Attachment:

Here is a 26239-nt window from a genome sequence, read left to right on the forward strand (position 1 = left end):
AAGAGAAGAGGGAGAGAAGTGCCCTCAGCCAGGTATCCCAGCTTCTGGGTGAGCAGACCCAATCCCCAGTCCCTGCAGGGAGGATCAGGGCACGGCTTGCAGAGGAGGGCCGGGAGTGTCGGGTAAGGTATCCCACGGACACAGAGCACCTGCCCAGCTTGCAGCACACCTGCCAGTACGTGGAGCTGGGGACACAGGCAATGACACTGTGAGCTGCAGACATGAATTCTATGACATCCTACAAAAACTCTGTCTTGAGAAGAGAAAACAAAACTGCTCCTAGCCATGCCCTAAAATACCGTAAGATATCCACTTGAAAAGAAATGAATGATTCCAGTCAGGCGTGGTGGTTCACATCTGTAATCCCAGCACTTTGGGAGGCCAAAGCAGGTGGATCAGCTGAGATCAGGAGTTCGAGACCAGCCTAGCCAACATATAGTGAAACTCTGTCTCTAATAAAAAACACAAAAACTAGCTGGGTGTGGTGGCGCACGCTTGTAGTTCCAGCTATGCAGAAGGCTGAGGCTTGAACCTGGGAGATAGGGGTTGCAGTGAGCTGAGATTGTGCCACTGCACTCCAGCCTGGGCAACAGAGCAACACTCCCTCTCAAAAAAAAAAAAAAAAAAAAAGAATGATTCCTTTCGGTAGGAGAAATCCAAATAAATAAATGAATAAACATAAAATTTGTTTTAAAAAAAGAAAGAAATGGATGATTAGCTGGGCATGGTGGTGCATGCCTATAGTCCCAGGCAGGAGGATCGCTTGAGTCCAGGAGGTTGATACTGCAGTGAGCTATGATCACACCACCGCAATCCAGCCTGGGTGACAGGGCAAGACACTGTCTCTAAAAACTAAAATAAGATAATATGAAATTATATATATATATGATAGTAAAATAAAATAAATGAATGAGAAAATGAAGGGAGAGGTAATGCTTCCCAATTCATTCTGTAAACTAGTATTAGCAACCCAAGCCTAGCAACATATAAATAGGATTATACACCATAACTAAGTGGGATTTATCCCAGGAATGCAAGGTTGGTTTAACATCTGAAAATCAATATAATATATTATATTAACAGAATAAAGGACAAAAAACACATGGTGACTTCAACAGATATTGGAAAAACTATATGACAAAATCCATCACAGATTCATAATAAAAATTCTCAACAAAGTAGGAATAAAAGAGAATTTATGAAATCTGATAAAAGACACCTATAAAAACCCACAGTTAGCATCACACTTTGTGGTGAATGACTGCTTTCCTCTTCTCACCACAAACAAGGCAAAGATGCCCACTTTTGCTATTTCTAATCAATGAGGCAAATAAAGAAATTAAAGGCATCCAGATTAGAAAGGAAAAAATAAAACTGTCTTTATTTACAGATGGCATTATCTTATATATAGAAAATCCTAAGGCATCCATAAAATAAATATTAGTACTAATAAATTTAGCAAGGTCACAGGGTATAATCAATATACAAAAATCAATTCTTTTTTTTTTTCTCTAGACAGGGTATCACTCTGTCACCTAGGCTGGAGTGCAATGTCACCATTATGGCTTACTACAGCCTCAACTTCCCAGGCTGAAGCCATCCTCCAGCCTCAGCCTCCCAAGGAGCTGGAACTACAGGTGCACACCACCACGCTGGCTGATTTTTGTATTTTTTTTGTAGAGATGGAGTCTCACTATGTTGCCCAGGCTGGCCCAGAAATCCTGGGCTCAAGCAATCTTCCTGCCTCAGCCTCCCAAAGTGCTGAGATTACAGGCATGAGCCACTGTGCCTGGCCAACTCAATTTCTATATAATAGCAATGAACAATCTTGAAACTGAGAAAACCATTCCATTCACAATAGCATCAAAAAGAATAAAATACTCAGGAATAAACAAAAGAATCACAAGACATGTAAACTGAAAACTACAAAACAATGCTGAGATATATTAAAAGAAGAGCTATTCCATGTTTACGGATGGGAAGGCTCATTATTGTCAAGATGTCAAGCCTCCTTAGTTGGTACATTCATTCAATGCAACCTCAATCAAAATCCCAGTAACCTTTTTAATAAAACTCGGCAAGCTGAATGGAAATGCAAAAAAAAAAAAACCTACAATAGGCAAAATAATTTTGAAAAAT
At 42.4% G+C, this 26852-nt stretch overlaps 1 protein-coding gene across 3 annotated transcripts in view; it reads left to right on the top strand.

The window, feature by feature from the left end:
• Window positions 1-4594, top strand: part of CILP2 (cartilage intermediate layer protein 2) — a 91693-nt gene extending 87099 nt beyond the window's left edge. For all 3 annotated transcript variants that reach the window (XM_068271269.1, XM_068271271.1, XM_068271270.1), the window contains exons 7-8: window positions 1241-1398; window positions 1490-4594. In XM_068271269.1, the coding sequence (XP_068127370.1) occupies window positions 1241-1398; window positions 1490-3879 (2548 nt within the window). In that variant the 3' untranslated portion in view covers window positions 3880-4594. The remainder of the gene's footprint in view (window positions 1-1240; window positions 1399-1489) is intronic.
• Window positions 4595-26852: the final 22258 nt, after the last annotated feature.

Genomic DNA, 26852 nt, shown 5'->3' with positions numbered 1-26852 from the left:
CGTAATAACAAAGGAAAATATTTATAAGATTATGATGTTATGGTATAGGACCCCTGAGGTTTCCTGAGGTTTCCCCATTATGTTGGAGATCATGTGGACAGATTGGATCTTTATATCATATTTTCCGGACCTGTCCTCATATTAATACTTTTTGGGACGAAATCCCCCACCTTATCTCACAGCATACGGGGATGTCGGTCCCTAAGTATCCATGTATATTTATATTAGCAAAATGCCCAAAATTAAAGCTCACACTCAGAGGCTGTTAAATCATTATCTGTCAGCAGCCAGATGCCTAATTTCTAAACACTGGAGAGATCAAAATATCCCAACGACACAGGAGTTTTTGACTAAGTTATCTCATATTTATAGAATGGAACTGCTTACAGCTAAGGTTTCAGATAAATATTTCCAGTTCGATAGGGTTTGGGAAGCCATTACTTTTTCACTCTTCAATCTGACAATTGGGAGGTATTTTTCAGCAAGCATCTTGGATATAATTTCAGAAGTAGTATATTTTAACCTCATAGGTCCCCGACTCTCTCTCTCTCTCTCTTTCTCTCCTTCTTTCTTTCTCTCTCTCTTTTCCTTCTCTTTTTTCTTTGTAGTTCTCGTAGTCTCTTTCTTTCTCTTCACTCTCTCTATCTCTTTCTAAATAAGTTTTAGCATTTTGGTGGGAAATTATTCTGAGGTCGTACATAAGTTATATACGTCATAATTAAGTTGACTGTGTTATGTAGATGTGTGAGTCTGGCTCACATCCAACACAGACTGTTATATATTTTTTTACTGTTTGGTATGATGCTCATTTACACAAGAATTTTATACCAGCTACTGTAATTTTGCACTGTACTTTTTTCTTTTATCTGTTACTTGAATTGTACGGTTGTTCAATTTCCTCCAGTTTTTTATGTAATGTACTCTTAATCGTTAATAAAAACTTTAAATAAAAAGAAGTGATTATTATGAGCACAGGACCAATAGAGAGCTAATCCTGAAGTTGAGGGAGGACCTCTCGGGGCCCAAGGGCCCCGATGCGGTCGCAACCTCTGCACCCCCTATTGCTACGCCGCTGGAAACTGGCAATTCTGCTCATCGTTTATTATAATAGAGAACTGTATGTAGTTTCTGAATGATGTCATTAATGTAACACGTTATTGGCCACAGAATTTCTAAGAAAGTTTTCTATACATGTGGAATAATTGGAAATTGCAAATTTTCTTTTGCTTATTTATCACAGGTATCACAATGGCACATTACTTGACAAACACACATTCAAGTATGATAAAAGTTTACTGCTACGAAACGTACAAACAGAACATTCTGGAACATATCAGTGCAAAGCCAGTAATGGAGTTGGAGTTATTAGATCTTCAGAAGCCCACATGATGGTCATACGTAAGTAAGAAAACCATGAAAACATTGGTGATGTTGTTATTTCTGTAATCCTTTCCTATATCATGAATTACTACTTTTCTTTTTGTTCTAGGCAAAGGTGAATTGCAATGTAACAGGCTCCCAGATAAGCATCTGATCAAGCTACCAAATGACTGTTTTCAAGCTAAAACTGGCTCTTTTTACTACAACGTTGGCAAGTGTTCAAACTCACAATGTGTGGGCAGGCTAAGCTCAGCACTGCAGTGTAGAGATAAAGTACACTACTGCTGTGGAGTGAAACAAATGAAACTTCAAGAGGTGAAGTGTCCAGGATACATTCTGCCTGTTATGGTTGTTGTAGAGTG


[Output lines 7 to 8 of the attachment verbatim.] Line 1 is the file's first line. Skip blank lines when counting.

Genomic DNA, 26852 nt, shown 5'->3' with positions numbered 1-26852 from the left:
CGTAATAACAAAGGAAAATATTTATAAGATTATGATGTTATGGTATAGGACCCCTGAGGTTTCCTGAGGTTTCCCCATTATGTTGGAGATCATGTGGACAGATTGGATCTTTATATCATATTTTCCGGACCTGTCCTCATATTAATACTTTTTGGGACGAAATCCCCCACCTTATCTCACAGCATACGGGGATGTCGGTCCCTAAGTATCCATGTATATTTATATTAGCAAAATGCCCAAAATTAAAGCTCACACTCAGAGGCTGTTAAATCATTATCTGTCAGCAGCCAGATGCCTAATTTCTAAACACTGGAGAGATCAAAATATCCCAACGACACAGGAGTTTTTGACTAAGTTATCTCATATTTATAGAATGGAACTGCTTACAGCTAAGGTTTCAGATAAATATTTCCAGTTCGATAGGGTTTGGGAAGCCATTACTTTTTCACTCTTCAATCTGACAATTGGGAGGTATTTTTCAGCAAGCATCTTGGATATAATTTCAGAAGTAGTATATTTTAACCTCATAGGTCCCCGACTCTCTCTCTCTCTCTCTTTCTCTCCTTCTTTCTTTCTCTCTCTCTTTTCCTTCTCTTTTTTCTTTGTAGTTCTCGTAGTCTCTTTCTTTCTCTTCACTCTCTCTATCTCTTTCTAAATAAGTTTTAGCATTTTGGTGGGAAATTATTCTGAGGTCGTACATAAGTTATATACGTCATAATTAAGTTGACTGTGTTATGTAGATGTGTGAGTCTGGCTCACATCCAACACAGACTGTTATATATTTTTTTACTGTTTGGTATGATGCTCATTTACACAAGAATTTTATACCAGCTACTGTAATTTTGCACTGTACTTTTTTCTTTTATCTGTTACTTGAATTGTACGGTTGTTCAATTTCCTCCAGTTTTTTATGTAATGTACTCTTAATCGTTAATAAAAACTTTAAATAAAAAGAAGTGATTATTATGAGCACAGGACCAATAGAGAGCTAATCCTGAAGTTGAGGGAGGACCTCTCGGGGCCCAAGGGCCCCGATGCGGTCGCAACCTCTGCACCCCCTATTGCTACGCCGCTGGAAACTGGCAATTCTGCTCATCGTTTATTATAATAGAGAACTGTATGTAGTTTCTGAATGATGTCATTAATGTAACACGTTATTGGCCACAGAATTTCTAAGAAAGTTTTCTATACATGTGGAATAATTGGAAATTGCAAATTTTCTTTTGCTTATTTATCACAGGTATCACAATGGCACATTACTTGACAAACACACATTCAAGTATGATAAAAGTTTACTGCTACGAAACGTACAAACAGAACATTCTGGAACATATCAGTGCAAAGCCAGTAATGGAGTTGGAGTTATTAGATCTTCAGAAGCCCACATGATGGTCATACGTAAGTAAGAAAACCATGAAAACATTGGTGATGTTGTTATTTCTGTAATCCTTTCCTATATCATGAATTACTACTTTTCTTTTTGTTCTAGGCAAAGGTGAATTGCAATGTAACAGGCTCCCAGATAAGCATCTGATCAAGCTACCAAATGACTGTTTTCAAGCTAAAACTGGCTCTTTTTACTACAACGTTGGCAAGTGTTCAAACTCACAATGTGTGGGCAGGCTAAGCTCAGCACTGCAGTGTAGAGATAAAGTACACTACTGCTGTGGAGTGAAACAAATGAAACTTCAAGAGGTGAAGTGTCCAGGATACATTCTGCCTGTTATGGTTGTTGTAGAGTG